If this is the way Nellie Connally sees herself, others see her as a tragic figure, a witness to America's loss of innocence. As Julian Read, John Connally's longtime public relations adviser, elucidated, "The thing about Nellie you need to know is that she's a survivor." On the day he imparted this information to me, he was seated in Nellie's living room under one of many portraits of the former governor that adorn the apartment. (This one had Connally surrounded by Texas symbols: oil wells, the Capitol, the state flag, Herefords.) Nellie listened attentively to Read's pitch from a comfortable chair across the room, nodding and occasionally supplementing. She knew the Job-like recitation was coming, which in chronological order includes: the suicide in 1958 of her eldest daughter, Kathleen, at age seventeen; the assassination of the president and near death of her husband in 1963; John Connally's failed quest for the presidency, which lasted for the entire decade of the seventies; the collapse of his real estate empire and subsequent bankruptcy in 1987; her battle with breast cancer in the late eighties; and finally, the death of her husband, whom she loved deeply for more than fifty years. "We had everything we ever wanted," she told me simply. "We just lost it all."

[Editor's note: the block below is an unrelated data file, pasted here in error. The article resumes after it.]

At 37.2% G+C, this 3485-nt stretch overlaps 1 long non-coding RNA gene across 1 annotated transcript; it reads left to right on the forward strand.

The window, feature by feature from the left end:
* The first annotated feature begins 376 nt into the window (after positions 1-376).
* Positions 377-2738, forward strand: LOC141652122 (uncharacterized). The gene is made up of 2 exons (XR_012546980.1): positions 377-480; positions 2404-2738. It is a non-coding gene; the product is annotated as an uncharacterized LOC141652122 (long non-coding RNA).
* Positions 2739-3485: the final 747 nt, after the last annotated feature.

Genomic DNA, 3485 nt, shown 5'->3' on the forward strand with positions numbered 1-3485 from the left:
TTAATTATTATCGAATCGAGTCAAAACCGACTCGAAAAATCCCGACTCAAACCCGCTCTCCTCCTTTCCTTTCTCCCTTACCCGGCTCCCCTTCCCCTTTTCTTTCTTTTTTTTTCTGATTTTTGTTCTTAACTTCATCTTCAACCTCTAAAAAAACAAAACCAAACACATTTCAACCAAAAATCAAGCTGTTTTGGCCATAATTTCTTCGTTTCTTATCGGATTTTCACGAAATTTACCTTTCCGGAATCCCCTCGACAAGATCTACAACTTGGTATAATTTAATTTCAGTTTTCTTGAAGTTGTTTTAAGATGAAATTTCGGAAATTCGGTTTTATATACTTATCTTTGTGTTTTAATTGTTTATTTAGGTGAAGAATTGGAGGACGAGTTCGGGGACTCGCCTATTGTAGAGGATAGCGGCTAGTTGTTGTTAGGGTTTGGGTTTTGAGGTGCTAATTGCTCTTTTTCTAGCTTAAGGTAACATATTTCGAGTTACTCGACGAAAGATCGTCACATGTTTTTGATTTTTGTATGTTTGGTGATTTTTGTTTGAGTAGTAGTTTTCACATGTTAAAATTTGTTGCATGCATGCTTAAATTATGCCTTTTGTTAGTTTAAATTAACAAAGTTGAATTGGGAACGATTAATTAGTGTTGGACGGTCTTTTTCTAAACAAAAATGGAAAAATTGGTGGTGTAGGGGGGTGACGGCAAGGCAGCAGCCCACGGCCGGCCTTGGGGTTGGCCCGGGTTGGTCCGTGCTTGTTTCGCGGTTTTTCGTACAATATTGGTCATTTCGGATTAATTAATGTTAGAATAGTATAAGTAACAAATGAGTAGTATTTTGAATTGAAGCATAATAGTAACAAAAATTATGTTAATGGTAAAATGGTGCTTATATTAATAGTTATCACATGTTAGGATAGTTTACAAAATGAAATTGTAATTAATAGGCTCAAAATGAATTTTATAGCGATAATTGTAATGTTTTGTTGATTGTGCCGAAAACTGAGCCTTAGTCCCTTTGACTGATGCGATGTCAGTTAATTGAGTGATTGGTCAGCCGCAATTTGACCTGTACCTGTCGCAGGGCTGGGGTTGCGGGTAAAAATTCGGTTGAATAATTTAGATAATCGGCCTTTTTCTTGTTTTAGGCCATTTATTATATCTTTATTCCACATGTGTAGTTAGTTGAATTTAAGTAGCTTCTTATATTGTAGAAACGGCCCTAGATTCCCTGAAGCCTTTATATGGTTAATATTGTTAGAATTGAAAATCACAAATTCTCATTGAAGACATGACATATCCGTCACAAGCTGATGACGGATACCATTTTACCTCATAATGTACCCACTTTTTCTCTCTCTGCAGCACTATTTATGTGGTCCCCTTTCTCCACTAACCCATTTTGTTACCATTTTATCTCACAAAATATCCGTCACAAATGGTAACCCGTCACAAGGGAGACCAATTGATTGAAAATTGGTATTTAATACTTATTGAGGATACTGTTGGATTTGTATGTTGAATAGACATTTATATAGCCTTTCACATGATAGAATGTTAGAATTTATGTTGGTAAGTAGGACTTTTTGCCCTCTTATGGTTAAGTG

Except for her memories, with which she has had a long and ambivalent relationship. They are like the forty-year-old suit shrouded in dry cleaner's plastic in the farthest reaches of her closet, the one she wore on November 22, 1963. It's a jaunty pink tweed, with cheery oversized buttons, and she could still get into it if she wanted to. Nellie can't bring herself to part with the suit, but she can't quite hold on to it either, as time frays the seams and weakens the fabric.

John Connally has suffered a similar fate. For Texans who lived through his governorship, which paralleled almost all of Lyndon Johnson's presidency, it is hard to believe how quickly and harshly time has erased his memory from the public imagination until, like Nellie's suit, all that remains of his role in history is a single day in Dallas. In his day, he was powerful and popular and something of a visionary, who brought state government into the modern era. He was spoken of as a future president. An unauthorized biography of him by James Reston Jr. titled The Lone Star: The Life of John Connally, published in 1989, ran almost seven hundred pages and seemed to herald an enduring legacy. But the latest Encyclopaedia Britannica dispatches Connally as "an ambitious political figure" who helped elect three presidents and was "indelibly identified as the seriously wounded front-seat passenger who was riding in the presidential limousine in Dallas, Texas, when Kennedy was assassinated on November 22, 1963." A seventh-grade history text published earlier this year, Texas and Texans, mentions Connally only once, in a reference to a 1966 meeting with farmworkers who were marching toward Austin to protest working conditions in the fields: "His actions did not satisfy the unhappy workers, and